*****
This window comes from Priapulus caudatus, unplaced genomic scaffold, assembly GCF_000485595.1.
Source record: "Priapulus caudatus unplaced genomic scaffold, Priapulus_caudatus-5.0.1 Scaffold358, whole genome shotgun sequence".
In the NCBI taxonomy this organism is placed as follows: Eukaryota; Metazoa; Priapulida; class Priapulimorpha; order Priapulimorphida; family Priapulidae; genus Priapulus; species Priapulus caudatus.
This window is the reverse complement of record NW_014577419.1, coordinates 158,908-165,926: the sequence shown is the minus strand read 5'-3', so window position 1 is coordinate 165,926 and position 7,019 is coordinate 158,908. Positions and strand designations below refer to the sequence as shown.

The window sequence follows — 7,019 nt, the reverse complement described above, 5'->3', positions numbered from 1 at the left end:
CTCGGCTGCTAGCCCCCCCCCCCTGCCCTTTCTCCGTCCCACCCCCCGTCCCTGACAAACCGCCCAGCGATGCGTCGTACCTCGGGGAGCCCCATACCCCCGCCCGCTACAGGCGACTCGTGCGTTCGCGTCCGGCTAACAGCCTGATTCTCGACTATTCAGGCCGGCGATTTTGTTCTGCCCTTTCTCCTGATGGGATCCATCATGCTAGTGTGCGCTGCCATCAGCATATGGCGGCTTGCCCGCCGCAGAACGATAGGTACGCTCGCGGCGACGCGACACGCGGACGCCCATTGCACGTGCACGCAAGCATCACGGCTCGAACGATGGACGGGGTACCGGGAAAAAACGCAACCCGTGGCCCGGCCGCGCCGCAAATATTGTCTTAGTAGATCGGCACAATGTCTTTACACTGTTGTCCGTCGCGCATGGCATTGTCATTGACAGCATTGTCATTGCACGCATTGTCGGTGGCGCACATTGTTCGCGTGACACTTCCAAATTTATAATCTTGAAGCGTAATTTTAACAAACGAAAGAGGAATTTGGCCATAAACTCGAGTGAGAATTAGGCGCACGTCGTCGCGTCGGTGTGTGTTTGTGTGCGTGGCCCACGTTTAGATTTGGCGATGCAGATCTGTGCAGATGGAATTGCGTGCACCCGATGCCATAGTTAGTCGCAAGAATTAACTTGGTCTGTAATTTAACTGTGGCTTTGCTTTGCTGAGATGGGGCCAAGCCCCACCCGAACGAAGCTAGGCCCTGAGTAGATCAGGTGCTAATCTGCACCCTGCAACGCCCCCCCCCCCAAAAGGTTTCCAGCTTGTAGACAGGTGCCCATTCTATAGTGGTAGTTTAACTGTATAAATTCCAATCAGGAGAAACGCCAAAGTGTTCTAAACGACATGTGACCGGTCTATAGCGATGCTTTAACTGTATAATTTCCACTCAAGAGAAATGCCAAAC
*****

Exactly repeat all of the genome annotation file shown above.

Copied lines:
This window comes from Priapulus caudatus, unplaced genomic scaffold, assembly GCF_000485595.1.
Source record: "Priapulus caudatus unplaced genomic scaffold, Priapulus_caudatus-5.0.1 Scaffold358, whole genome shotgun sequence".
In the NCBI taxonomy this organism is placed as follows: Eukaryota; Metazoa; Priapulida; class Priapulimorpha; order Priapulimorphida; family Priapulidae; genus Priapulus; species Priapulus caudatus.
This window is the reverse complement of record NW_014577419.1, coordinates 158,908-165,926: the sequence shown is the minus strand read 5'-3', so window position 1 is coordinate 165,926 and position 7,019 is coordinate 158,908. Positions and strand designations below refer to the sequence as shown.

The window sequence follows — 7,019 nt, the reverse complement described above, 5'->3', positions numbered from 1 at the left end:
CTCGGCTGCTAGCCCCCCCCCCCTGCCCTTTCTCCGTCCCACCCCCCGTCCCTGACAAACCGCCCAGCGATGCGTCGTACCTCGGGGAGCCCCATACCCCCGCCCGCTACAGGCGACTCGTGCGTTCGCGTCCGGCTAACAGCCTGATTCTCGACTATTCAGGCCGGCGATTTTGTTCTGCCCTTTCTCCTGATGGGATCCATCATGCTAGTGTGCGCTGCCATCAGCATATGGCGGCTTGCCCGCCGCAGAACGATAGGTACGCTCGCGGCGACGCGACACGCGGACGCCCATTGCACGTGCACGCAAGCATCACGGCTCGAACGATGGACGGGGTACCGGGAAAAAACGCAACCCGTGGCCCGGCCGCGCCGCAAATATTGTCTTAGTAGATCGGCACAATGTCTTTACACTGTTGTCCGTCGCGCATGGCATTGTCATTGACAGCATTGTCATTGCACGCATTGTCGGTGGCGCACATTGTTCGCGTGACACTTCCAAATTTATAATCTTGAAGCGTAATTTTAACAAACGAAAGAGGAATTTGGCCATAAACTCGAGTGAGAATTAGGCGCACGTCGTCGCGTCGGTGTGTGTTTGTGTGCGTGGCCCACGTTTAGATTTGGCGATGCAGATCTGTGCAGATGGAATTGCGTGCACCCGATGCCATAGTTAGTCGCAAGAATTAACTTGGTCTGTAATTTAACTGTGGCTTTGCTTTGCTGAGATGGGGCCAAGCCCCACCCGAACGAAGCTAGGCCCTGAGTAGATCAGGTGCTAATCTGCACCCTGCAACGCCCCCCCCCCCAAAAGGTTTCCAGCTTGTAGACAGGTGCCCATTCTATAGTGGTAGTTTAACTGTATAAATTCCAATCAGGAGAAACGCCAAAGTGTTCTAAACGACATGTGACCGGTCTATAGCGATGCTTTAACTGTATAATTTCCACTCAAGAGAAATGCCAAAC